Back in the summer of 2014 I distinctly remember driving through the hinterland of northern Massachusetts and hearing a news story on the radio that simply blew my mind. It was a Sunday morning and we were listening to an NPR report (this one, in fact) about mysterious signals from outer space that had astronomers scratching their heads. These signals were of extremely short duration but very, very powerful. Astronomers called them “fast radio bursts” and put forward a range of possible explanations, ranging from pulsars, black holes and solar flares to plain old cell phone interference. But nothing seemed to fit.
This kind of thing is catnip for me. A big dramatic scientific mystery, signals from outer space, the patina of a possibility of extraterrestrial life. The moment I got home I stayed up late searching the internet for more information. Surprisingly, there was very little even in the scientific press. But it was a recently discovered phenomenon, so I figured it would take some time to capture the public’s imagination. I set a Google alert for “fast radio bursts” and got by on the occasional update on the research.
There was a flurry of stories in late 2015/early 2016 when a repeating signal was found, and another round of stories when, in January of this year, some researchers announced that they had located the source of one of these signals. Contrary to expectation, it was coming from another galaxy three billion light years away. This meant that whatever was generating these bursts (and the researchers were able to shed no light on this) was putting a ginormous amount of energy into it.
As for what is actually causing this phenomenon, the latest hypothesizing is focused on a type of neutron star called a magnetar, but other theories abound. It is genuinely exciting to have a scientific mystery of this proportion that is the focus of such a wide variety of astrophysical speculation.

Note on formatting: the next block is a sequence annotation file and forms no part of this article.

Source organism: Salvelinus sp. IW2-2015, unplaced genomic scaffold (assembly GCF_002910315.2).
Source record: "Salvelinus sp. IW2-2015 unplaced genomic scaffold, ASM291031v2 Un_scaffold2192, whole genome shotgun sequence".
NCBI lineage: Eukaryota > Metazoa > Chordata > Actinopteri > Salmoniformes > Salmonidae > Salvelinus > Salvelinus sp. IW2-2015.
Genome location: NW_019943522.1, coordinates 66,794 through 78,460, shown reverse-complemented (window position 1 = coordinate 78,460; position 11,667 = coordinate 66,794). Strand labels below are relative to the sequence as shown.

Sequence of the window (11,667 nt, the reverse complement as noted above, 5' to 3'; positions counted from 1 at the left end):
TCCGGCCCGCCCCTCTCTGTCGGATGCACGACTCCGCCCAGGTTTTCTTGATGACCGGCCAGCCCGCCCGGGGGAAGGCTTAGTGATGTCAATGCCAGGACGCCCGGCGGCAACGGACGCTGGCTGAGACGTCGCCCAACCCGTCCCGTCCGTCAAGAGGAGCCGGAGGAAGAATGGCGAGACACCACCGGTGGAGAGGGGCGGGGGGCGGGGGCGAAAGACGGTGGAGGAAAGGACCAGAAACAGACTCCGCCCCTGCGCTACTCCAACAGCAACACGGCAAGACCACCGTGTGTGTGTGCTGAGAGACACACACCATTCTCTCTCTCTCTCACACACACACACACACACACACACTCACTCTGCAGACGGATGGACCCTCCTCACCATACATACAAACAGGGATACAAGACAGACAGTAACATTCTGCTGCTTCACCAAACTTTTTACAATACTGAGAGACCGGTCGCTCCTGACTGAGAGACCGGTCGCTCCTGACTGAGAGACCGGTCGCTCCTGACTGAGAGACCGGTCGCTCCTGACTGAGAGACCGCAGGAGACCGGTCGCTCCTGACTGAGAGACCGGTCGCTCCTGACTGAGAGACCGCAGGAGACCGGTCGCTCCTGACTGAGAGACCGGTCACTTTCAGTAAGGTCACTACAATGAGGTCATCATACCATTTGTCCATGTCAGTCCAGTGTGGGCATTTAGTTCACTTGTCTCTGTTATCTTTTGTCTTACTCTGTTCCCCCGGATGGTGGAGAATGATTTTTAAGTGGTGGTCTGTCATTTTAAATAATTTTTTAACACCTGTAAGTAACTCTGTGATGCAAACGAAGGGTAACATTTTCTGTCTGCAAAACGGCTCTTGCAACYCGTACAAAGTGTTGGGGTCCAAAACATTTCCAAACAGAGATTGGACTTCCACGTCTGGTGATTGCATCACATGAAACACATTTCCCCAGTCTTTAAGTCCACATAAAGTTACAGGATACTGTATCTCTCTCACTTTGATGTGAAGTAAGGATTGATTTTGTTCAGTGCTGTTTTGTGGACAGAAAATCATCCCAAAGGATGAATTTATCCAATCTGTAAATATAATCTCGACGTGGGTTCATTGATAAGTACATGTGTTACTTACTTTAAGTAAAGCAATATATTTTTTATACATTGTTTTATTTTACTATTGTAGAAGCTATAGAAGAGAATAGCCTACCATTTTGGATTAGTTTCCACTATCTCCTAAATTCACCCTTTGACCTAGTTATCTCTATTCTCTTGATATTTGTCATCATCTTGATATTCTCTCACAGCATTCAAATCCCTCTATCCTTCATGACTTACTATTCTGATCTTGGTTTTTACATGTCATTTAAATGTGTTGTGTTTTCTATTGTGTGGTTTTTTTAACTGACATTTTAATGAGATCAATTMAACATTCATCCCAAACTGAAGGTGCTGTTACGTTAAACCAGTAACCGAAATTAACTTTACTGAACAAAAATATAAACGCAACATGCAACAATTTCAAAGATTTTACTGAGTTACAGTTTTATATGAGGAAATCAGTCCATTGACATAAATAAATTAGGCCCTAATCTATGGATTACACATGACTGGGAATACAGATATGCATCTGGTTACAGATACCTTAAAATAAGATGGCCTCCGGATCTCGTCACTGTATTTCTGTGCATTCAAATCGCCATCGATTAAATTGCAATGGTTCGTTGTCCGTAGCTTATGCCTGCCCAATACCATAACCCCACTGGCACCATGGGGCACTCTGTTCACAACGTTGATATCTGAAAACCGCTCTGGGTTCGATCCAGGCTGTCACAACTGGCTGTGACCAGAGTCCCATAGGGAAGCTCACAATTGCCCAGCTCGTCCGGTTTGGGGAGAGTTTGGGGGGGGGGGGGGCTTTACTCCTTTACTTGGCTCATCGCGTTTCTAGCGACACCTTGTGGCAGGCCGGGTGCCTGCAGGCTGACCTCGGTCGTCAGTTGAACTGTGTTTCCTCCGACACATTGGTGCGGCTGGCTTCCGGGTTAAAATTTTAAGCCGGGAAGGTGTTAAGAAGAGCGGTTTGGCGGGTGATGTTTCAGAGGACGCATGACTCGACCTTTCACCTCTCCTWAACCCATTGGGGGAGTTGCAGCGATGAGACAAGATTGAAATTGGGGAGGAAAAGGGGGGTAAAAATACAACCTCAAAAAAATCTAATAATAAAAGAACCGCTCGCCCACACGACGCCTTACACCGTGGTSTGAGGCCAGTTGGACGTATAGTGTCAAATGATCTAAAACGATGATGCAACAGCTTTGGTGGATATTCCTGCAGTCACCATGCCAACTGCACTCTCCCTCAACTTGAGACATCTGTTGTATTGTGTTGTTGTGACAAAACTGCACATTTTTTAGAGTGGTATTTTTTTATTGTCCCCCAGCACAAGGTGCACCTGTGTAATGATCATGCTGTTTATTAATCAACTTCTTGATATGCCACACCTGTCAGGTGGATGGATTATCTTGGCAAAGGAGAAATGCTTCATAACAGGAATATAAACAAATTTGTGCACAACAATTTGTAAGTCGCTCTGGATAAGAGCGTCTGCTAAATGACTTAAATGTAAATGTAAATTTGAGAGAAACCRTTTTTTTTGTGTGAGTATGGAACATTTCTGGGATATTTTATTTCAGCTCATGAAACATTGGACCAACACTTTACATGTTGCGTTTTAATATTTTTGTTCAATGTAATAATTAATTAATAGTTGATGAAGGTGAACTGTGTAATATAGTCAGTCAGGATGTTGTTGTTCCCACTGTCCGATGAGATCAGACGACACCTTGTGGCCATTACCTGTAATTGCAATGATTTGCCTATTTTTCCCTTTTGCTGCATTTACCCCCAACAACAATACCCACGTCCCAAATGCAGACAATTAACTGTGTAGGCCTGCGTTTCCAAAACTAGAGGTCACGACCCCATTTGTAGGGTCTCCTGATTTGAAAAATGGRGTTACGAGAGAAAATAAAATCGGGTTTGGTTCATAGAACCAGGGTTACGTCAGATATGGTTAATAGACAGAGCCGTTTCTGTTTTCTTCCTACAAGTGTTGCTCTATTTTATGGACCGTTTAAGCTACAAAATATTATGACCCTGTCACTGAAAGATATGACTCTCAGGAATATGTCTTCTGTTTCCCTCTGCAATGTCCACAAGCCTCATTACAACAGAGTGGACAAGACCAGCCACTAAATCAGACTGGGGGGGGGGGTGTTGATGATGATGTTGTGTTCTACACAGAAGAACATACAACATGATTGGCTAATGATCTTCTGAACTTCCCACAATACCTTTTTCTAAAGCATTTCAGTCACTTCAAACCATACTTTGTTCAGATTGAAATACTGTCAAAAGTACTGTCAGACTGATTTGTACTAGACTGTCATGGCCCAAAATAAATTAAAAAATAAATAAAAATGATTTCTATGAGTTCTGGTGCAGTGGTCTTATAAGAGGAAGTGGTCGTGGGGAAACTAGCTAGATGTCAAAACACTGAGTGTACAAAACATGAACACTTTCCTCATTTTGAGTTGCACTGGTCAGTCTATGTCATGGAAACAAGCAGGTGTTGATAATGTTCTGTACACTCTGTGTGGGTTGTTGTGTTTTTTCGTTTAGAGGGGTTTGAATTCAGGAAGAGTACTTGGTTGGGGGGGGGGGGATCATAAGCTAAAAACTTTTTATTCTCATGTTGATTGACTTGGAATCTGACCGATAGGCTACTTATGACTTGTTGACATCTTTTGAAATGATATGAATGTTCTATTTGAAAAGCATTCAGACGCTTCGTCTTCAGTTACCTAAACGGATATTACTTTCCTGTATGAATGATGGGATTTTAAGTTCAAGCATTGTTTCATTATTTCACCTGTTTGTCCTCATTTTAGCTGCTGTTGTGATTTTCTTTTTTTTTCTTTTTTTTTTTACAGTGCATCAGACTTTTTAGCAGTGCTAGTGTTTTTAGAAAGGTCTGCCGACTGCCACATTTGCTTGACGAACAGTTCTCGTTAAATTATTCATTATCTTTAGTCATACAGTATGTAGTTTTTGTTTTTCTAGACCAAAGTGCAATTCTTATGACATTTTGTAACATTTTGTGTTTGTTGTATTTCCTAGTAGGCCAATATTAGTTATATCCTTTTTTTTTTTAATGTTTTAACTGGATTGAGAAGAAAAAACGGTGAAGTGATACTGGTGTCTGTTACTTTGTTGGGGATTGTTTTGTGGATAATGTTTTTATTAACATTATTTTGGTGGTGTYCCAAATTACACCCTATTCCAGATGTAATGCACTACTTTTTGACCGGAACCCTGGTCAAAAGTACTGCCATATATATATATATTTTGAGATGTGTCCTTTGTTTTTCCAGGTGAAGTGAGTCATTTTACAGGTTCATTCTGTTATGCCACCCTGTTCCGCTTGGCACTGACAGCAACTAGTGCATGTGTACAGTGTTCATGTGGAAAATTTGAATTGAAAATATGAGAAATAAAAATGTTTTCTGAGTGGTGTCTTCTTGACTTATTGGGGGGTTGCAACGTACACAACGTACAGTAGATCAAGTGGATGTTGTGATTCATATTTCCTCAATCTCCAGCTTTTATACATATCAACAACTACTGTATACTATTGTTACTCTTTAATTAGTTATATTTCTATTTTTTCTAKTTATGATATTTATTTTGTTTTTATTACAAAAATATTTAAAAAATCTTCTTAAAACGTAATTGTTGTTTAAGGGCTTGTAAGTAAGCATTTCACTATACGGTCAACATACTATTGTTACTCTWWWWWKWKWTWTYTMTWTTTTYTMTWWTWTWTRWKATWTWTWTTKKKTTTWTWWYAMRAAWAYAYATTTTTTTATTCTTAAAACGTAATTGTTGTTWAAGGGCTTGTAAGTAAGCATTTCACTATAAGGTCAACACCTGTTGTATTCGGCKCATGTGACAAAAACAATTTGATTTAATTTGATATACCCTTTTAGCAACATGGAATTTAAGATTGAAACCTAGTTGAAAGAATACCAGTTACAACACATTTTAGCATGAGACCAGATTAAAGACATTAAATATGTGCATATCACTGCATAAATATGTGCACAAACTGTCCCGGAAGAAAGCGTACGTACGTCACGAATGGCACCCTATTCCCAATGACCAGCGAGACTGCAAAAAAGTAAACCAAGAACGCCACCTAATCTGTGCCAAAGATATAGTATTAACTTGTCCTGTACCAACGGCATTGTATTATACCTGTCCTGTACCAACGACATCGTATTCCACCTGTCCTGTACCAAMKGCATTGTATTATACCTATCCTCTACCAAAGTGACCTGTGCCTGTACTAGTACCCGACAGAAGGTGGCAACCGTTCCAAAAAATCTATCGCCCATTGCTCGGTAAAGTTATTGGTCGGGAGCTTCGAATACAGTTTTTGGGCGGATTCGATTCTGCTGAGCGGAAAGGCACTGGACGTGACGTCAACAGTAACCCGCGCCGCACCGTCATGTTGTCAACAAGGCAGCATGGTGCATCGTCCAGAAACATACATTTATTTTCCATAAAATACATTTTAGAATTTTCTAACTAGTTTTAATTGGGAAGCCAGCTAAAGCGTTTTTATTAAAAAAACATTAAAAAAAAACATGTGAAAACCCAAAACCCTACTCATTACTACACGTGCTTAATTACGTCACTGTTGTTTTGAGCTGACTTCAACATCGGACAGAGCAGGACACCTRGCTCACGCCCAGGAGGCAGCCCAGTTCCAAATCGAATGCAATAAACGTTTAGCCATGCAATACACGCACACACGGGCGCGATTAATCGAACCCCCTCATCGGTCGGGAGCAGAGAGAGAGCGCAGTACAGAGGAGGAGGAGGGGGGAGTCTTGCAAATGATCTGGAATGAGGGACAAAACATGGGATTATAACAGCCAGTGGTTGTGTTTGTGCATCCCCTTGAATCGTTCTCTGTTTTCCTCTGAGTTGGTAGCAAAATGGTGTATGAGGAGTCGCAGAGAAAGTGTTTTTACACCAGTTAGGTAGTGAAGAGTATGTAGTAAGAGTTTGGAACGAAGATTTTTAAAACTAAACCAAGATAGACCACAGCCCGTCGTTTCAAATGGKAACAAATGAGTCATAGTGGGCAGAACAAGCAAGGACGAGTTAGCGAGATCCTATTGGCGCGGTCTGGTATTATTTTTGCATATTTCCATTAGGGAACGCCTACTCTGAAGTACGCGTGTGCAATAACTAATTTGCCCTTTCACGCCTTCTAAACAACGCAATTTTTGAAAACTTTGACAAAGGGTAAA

Despite all this, fast radio bursts never gained much traction as a topic of mainstream scientific interest, but I still find it fascinating. So earlier this week I was very happy to see Quanta Magazine publish an excellent blow-by-blow primer by Katia Moskvitch on this phenomenon that touches on all the most recent discoveries. It conveys some sense of the excitement surrounding this very young field of research. To give a small taste, here’s how Moskvitch describes the moment in 2015 when researchers found a burst that repeated:
The discovery was “both amazing and terrifying,” Chatterjee said — amazing, because “everyone knew that FRBs don’t repeat,” and terrifying because of the gargantuan energy required to produce even one of these bursts. Perhaps the only thing fiercer than emitting the energy of 500 million suns is doing it again.
Every now and then it is good to be reminded that it really and truly is an exciting time to be alive.